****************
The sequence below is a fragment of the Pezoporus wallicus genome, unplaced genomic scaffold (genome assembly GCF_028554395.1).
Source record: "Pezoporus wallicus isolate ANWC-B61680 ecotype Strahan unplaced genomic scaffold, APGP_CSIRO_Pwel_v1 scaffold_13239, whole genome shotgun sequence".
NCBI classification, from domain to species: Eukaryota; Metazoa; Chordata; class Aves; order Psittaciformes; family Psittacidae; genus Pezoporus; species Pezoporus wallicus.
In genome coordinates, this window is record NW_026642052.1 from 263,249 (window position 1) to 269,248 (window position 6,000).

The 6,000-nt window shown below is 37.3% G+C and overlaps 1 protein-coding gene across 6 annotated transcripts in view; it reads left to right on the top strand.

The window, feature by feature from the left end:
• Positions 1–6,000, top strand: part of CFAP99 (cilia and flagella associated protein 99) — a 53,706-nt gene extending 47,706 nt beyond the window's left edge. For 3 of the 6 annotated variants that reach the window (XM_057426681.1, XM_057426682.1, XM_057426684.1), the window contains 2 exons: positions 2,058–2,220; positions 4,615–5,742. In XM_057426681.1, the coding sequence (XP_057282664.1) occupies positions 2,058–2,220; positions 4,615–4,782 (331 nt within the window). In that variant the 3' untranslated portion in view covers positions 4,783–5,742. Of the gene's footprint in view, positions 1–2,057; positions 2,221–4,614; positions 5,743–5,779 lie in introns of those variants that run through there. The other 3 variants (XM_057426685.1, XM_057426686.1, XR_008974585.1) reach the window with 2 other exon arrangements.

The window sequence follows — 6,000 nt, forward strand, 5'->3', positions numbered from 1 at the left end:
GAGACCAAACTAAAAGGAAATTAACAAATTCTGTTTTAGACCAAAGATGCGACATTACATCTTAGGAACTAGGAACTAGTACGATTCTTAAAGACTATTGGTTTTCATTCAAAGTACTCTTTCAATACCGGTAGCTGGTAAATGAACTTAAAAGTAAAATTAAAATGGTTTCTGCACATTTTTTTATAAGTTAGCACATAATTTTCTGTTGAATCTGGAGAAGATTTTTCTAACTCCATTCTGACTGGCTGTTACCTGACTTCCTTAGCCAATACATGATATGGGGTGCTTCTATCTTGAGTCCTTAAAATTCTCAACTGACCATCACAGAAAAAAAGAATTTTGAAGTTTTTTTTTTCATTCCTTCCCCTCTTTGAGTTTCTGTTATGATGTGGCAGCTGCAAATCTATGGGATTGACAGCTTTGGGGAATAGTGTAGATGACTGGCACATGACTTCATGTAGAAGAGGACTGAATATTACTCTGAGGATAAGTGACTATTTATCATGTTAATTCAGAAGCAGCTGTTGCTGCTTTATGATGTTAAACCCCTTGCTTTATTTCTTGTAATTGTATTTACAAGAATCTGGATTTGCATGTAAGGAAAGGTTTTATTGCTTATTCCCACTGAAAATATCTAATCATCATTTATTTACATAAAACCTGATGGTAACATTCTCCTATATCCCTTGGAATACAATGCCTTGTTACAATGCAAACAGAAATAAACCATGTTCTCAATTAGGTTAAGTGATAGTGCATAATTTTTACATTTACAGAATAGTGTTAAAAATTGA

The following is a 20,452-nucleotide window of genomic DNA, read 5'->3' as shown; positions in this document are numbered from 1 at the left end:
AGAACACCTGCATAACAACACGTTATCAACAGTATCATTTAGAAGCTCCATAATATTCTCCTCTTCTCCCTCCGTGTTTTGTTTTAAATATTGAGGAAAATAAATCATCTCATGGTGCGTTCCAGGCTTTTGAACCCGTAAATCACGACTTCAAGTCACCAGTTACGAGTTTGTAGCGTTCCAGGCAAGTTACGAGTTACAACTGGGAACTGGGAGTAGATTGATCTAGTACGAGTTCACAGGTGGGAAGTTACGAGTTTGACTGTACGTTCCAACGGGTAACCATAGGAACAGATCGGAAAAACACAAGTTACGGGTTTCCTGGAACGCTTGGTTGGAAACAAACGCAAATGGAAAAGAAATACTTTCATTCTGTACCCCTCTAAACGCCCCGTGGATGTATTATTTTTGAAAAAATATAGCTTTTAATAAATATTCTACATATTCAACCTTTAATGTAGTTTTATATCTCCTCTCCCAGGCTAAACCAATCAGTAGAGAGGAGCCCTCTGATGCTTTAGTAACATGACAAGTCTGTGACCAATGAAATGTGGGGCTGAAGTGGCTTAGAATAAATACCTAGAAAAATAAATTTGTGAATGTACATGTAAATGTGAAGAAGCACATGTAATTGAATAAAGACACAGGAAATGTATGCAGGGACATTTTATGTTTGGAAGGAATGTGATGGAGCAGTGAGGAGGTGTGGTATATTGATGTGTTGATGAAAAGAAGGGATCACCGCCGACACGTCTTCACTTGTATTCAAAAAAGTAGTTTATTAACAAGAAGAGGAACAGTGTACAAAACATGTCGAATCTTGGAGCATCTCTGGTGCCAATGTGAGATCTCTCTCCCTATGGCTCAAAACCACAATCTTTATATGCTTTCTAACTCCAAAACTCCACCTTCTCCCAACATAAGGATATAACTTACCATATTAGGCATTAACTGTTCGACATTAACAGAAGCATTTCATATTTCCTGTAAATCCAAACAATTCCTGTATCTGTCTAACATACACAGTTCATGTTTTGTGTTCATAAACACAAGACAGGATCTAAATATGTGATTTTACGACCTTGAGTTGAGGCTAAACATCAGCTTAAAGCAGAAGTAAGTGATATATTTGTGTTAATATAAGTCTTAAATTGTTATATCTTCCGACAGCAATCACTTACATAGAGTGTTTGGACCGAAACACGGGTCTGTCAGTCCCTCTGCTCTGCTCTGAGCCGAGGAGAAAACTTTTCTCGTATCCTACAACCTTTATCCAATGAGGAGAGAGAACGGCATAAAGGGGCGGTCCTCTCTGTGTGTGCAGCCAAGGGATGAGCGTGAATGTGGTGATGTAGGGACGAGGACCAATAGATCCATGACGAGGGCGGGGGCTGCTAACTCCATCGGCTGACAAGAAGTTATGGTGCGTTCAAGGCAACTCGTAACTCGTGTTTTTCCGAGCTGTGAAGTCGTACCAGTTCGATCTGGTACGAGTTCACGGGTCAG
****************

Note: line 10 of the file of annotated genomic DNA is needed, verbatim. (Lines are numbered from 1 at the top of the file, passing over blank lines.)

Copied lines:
The following is a 20,452-nucleotide window of genomic DNA, read 5'->3' as shown; positions in this document are numbered from 1 at the left end: